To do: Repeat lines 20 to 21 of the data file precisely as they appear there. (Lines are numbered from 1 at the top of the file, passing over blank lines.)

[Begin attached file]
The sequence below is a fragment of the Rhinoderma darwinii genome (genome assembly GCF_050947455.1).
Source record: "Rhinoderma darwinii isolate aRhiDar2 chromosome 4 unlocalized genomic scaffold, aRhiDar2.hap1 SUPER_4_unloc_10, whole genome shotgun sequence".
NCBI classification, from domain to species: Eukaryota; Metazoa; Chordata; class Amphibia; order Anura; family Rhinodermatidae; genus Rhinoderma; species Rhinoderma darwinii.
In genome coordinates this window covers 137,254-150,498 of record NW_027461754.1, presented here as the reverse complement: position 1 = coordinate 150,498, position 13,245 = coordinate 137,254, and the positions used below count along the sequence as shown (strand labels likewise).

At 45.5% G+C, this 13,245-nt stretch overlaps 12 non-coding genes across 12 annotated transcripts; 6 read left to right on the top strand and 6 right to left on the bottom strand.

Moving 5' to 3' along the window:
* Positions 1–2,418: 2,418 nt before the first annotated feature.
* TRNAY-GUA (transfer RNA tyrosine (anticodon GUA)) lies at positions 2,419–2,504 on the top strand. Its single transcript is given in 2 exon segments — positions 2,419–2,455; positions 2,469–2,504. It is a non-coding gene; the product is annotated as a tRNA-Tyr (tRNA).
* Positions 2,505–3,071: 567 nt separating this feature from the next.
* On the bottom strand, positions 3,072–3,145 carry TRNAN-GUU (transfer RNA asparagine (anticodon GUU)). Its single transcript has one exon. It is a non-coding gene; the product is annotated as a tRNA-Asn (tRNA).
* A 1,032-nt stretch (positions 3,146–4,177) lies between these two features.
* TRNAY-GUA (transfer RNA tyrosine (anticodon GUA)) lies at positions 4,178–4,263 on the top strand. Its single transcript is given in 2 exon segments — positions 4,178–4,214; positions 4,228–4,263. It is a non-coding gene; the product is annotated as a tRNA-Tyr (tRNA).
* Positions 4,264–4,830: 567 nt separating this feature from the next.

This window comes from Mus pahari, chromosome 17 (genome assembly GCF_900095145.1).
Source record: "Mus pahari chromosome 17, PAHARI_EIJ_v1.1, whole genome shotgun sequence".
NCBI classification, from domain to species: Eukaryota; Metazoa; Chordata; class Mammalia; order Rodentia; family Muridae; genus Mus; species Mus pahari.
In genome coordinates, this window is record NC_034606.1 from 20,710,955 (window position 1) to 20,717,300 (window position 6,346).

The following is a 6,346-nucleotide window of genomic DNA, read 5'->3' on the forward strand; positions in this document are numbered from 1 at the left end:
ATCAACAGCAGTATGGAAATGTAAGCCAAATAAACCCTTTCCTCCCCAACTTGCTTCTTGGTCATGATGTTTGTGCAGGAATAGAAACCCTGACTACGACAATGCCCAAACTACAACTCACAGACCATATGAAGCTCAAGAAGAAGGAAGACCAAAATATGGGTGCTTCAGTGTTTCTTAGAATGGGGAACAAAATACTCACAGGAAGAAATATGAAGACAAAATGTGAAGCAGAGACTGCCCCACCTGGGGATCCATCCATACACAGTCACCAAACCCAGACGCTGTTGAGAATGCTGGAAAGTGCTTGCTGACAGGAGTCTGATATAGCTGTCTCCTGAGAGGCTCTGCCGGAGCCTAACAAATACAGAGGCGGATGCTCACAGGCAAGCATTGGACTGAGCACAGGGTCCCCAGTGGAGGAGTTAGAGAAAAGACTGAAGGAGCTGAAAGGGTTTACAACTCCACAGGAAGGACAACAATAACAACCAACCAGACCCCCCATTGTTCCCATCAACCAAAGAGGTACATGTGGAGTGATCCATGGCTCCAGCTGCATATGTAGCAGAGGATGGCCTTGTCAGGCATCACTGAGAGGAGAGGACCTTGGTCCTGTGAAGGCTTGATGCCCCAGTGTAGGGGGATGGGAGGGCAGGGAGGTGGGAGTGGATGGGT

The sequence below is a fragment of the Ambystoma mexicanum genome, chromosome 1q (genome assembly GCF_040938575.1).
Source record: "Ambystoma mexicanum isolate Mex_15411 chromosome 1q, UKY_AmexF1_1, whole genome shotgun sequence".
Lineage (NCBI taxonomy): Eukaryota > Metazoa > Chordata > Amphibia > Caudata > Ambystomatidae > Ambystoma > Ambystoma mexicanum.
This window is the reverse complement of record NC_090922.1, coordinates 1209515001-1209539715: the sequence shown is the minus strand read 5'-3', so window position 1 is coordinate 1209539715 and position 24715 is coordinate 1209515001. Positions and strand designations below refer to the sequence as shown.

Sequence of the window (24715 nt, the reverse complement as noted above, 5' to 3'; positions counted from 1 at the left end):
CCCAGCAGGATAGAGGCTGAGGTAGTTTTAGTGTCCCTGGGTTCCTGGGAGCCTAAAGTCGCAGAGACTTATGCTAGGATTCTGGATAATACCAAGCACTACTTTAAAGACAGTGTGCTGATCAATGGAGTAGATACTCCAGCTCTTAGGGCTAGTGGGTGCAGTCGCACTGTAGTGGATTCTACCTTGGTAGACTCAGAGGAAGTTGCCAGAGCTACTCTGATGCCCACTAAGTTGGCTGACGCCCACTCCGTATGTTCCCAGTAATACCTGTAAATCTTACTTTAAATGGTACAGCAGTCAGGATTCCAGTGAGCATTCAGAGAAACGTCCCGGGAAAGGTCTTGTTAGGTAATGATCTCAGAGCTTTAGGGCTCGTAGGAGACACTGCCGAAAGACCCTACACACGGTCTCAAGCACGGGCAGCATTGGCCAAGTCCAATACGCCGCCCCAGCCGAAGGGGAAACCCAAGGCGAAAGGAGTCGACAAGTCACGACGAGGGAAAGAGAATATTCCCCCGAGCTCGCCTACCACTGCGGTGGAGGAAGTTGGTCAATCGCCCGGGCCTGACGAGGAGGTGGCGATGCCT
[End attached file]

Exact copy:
The sequence below is a fragment of the Ambystoma mexicanum genome, chromosome 1q (genome assembly GCF_040938575.1).
Source record: "Ambystoma mexicanum isolate Mex_15411 chromosome 1q, UKY_AmexF1_1, whole genome shotgun sequence".